We are probably all aware of the role humour can play in facilitating students’ learning and engagement with their studies, and we saw a great example of this from Scott Chadwick earlier this year, but what do we know about the value of play? When we think of play in the academy, we might think of simulations, role-play, outcomes-based gaming or other serious playful activity, but what about social play and play for play’s sake?
A playful university
In our recent First and Further Year Experience (FFYE) Forum, facilitated by Dr Kathy Egea (FFYE Coordinator) and Dr Alisa Percy (IML), Dr Maarten Koeners, a Science academic from the University of Exeter, gave us an experience of play to extend our understanding of its potential and introduce us to a range of activities we can use with our students. Maarten cites as his inspiration, Dr Stuart Brown, MD, who brings an interdisciplinary research perspective to explore how play ‘shapes the brain, opens the imagination and invigorates the soul’. Likewise, Maarten has brought his research in Physiology together with his passion for play (Koeners & Francis, 2020) to demonstrate the value of play’s contribution to students’ social intelligence, cognitive flexibility and intellect, and physical and mental resilience in the university setting.
Playful universities are compassionate and creative universities because they address the fear of failing, the avoidance of risk, and the more damaging aspects of performativity and goal-oriented behaviour. The playful university incorporates a radically different approach to learning (beginning with high impact micro-practices), that instil in students a sense of belonging and connection, as well the confidence, agency, and openness to engage collaboratively in the authentic co-creation of knowledge. In Maartens’ words, this involves activities that are highly social and interactive, engage enthusiasm, promote ‘in-the-now’ behaviour, and increase joy with respect for oneself and one’s surroundings.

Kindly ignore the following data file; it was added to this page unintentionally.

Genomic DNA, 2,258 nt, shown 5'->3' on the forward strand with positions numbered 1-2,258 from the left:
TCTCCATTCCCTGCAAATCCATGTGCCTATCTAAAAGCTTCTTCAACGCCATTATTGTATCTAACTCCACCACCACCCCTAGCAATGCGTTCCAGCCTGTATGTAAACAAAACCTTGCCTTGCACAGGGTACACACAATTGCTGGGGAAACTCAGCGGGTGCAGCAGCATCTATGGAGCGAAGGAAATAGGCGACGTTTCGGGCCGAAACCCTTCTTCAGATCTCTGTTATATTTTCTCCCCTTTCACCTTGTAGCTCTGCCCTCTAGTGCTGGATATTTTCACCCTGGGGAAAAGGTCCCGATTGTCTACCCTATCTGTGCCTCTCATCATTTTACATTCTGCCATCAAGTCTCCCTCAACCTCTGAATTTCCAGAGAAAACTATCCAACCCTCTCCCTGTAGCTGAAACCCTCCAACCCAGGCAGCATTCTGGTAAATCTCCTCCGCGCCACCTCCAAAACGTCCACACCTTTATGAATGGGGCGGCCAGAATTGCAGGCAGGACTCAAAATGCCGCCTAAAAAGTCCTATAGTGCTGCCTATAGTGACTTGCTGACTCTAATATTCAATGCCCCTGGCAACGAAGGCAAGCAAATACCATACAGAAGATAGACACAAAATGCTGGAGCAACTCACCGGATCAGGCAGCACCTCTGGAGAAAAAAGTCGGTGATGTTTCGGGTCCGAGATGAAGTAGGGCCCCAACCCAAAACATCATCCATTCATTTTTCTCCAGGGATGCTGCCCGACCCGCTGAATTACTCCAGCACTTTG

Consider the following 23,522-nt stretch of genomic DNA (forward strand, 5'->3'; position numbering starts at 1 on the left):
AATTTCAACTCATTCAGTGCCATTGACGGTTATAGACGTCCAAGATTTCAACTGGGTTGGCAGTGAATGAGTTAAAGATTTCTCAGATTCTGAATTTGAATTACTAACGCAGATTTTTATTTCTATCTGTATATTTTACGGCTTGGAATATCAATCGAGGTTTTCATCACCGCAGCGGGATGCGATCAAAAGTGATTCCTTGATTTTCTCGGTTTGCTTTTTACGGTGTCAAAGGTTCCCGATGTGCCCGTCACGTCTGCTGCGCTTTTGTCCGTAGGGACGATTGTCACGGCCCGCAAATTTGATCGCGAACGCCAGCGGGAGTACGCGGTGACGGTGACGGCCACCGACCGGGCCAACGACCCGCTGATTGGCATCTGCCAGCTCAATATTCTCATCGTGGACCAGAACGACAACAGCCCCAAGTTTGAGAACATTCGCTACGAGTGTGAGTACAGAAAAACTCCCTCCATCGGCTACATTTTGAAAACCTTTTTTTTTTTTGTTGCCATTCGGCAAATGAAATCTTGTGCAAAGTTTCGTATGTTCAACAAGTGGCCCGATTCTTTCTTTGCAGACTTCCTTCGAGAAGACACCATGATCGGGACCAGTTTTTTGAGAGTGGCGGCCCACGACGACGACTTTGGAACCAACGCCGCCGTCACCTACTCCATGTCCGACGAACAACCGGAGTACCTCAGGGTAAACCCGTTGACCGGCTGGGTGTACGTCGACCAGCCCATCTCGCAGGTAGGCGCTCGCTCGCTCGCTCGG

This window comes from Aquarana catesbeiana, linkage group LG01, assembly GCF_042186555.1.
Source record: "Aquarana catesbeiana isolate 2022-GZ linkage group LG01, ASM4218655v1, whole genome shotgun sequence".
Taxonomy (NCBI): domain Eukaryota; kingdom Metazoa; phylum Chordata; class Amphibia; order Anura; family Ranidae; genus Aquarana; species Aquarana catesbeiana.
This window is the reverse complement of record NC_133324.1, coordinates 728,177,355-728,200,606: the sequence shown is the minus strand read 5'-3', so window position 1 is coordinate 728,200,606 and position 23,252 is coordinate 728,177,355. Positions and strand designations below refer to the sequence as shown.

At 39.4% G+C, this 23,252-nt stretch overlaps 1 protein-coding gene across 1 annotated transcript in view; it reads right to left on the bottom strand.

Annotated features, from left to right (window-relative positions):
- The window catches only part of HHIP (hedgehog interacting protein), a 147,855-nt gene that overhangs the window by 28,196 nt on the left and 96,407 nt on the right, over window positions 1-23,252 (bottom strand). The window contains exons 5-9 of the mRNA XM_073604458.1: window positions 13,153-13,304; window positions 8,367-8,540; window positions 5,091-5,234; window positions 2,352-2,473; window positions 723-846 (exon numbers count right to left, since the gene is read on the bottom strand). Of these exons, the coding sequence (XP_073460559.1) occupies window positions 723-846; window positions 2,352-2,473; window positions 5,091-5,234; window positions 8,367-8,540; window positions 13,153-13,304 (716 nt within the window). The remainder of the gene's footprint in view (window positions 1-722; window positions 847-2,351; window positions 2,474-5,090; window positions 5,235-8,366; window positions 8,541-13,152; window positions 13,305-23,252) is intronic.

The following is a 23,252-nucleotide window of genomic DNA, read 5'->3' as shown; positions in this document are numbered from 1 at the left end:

Experiences of play
As a warm up, participants were engaged in a pre-forum scavenger hunt on a MS Teams site set up specifically for this purpose, and each day in the lead up to the forum, we were invited to share something about ourselves: a favourite book, an image of ourselves as a superhero, something random we found in a drawer or down the back of a couch, a sound from outside our home, the best smelling thing in our house, an example of what play means to us, a secret rainbow collated from objects in our house. This activity only took a couple of minutes each day, but these simple activities began to build a strong sense of a playful community and we learnt a lot about each other’s creativity and interests.
As the Forum began, we were invited to engage in a Mentimeter Word Cloud activity where we submitted two or more activities that that represented things we do at work that we considered playful. Among the many words submitted, coffee, dance, brainstorming and chatting won this round. And this is not surprising given that it is often during these activities that the most serendipitous and creative ideas emerge. This playful activity also helped start a conversation about how play and playfulness means something different to everyone, and how we can use this with our students to begin conversations about diversity and respecting difference